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Author Topic:   Dual Batttery Primary Wiring
Nauti Tauk posted 01-21-2007 06:23 AM ET (US)   Profile for Nauti Tauk   Send Email to Nauti Tauk  
Would like to mount a second battery in console of our 2003 Boston Whaler 170 MONTAUK. I know I need a battery switch. What is the best orientation of the battery boxes? How is the switch wired? Any help or suggestions would be helpful. Thanks
stagalv posted 01-21-2007 01:01 PM ET (US)     Profile for stagalv  Send Email to stagalv     
Howdy,

Jim H has written a wonderful article on this subject. Go back to the reference section of the site, look under "Electrical" and there you will find "Dual Battery". It says it is for twin engines but when you click on it there is a part on single engine / dual battery.

Additionally look for the search button on the discussion pages and type in what you are looking for. There is a great log of subjects that have been discussed.

Good luck and enjoy.

Rex

jimh posted 01-21-2007 02:44 PM ET (US)     Profile for jimh  Send Email to jimh     
Need for two batteries

The decision on using dual batteries is probably best based on the ability to start your main engine by pull starting. If you can start the main engine by pull starting then a redundant battery system may be excessive. If you cannot start your main engine without the electric starting motor then it is a good idea to have a redundant battery system.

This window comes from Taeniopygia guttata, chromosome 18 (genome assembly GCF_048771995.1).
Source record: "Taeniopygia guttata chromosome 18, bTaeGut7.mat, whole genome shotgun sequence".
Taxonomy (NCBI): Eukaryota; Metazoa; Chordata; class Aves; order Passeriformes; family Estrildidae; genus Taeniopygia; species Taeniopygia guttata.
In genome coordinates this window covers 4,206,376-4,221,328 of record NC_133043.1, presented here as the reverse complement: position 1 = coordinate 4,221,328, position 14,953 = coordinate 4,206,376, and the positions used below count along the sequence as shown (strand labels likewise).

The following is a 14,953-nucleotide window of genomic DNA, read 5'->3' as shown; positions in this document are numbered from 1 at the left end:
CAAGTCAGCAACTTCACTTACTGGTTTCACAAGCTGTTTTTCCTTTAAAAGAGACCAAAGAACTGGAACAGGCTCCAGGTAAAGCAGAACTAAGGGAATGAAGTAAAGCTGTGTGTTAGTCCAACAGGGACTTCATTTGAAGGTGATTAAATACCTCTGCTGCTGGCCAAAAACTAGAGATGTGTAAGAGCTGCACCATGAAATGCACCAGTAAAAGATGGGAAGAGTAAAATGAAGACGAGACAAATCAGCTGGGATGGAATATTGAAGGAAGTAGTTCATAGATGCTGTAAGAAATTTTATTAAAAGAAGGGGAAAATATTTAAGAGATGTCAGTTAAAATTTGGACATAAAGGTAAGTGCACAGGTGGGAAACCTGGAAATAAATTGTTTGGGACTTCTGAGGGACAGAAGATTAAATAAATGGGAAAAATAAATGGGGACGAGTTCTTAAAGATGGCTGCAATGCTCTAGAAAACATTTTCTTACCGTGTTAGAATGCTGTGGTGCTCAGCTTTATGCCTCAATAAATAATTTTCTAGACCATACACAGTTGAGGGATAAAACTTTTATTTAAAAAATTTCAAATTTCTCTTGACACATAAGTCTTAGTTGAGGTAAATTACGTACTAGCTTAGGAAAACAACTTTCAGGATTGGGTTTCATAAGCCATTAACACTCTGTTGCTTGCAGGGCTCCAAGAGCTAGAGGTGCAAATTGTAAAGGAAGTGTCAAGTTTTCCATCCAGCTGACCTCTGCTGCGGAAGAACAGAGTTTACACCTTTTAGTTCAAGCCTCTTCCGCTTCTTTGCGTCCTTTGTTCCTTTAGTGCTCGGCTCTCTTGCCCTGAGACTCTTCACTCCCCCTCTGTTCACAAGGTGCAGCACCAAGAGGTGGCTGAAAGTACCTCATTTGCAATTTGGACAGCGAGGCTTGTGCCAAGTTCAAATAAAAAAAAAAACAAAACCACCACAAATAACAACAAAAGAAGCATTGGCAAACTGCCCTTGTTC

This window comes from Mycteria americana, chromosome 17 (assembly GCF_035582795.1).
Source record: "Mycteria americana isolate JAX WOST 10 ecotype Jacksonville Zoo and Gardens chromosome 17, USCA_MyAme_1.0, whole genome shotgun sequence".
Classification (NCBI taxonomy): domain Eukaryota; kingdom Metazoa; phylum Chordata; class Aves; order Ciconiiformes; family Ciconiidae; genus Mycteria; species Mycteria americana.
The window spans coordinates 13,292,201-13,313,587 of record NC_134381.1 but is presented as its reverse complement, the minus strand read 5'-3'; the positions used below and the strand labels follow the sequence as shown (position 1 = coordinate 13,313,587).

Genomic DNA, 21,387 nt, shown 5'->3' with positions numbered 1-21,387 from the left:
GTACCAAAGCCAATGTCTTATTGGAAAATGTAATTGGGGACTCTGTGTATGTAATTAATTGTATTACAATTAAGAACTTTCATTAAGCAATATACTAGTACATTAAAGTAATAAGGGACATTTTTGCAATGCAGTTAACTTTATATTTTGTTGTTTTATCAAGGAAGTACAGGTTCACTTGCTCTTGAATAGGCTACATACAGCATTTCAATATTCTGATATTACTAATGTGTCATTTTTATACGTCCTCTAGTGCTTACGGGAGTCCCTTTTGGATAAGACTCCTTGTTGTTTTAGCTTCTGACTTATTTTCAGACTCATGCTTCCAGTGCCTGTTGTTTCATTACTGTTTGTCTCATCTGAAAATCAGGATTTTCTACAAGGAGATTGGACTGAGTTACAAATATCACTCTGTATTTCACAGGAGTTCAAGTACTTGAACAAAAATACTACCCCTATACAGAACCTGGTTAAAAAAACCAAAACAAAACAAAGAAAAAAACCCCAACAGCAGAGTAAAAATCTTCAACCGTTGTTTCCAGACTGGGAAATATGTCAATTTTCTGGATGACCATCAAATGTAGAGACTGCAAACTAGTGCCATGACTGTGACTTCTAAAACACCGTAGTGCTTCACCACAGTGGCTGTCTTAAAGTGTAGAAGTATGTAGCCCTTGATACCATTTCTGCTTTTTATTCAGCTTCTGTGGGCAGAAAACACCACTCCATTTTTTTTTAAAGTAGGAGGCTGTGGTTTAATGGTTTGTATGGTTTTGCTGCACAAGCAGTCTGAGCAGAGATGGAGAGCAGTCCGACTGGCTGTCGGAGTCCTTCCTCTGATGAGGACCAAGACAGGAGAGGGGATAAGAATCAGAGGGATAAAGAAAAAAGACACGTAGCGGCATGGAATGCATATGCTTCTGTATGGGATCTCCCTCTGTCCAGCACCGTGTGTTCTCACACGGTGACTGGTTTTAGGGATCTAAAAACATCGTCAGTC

Two battery distribution

A more modern method [than the one shown in my reference article] of dual battery operation is to maintain a separation in the vessel wiring which isolates the loads into two groups: loads related to engine starting, and all other loads. Separate batteries and separate primary distribution serve each group of loads. This approach offers several advantages over using a wiring scheme in which all loads are made in common and there are redundant batteries. A provision is made to tie the batteries in parallel in an emergency situation to help with engine starting.

The advantage of isolation of the engine starting loads from the rest of the vessel electrical loads is:

--engine starting battery cannot be drained by non-starting loads
--engine starting voltage transients do not affect other loads
--battery choice can be optimized for the load, for example, a starting battery is used for starting loads and a deep cycle battery is used for non-starting loads

The various manufacturers of electrical distribution equipment for small boats do a good job of explaining in detail how to connect their devices to obtain this sort of isolated primary battery distribution wiring.

There is some prior discussion on this topic, as recently as one day ago, which you can read to become more familiar with the various solutions.

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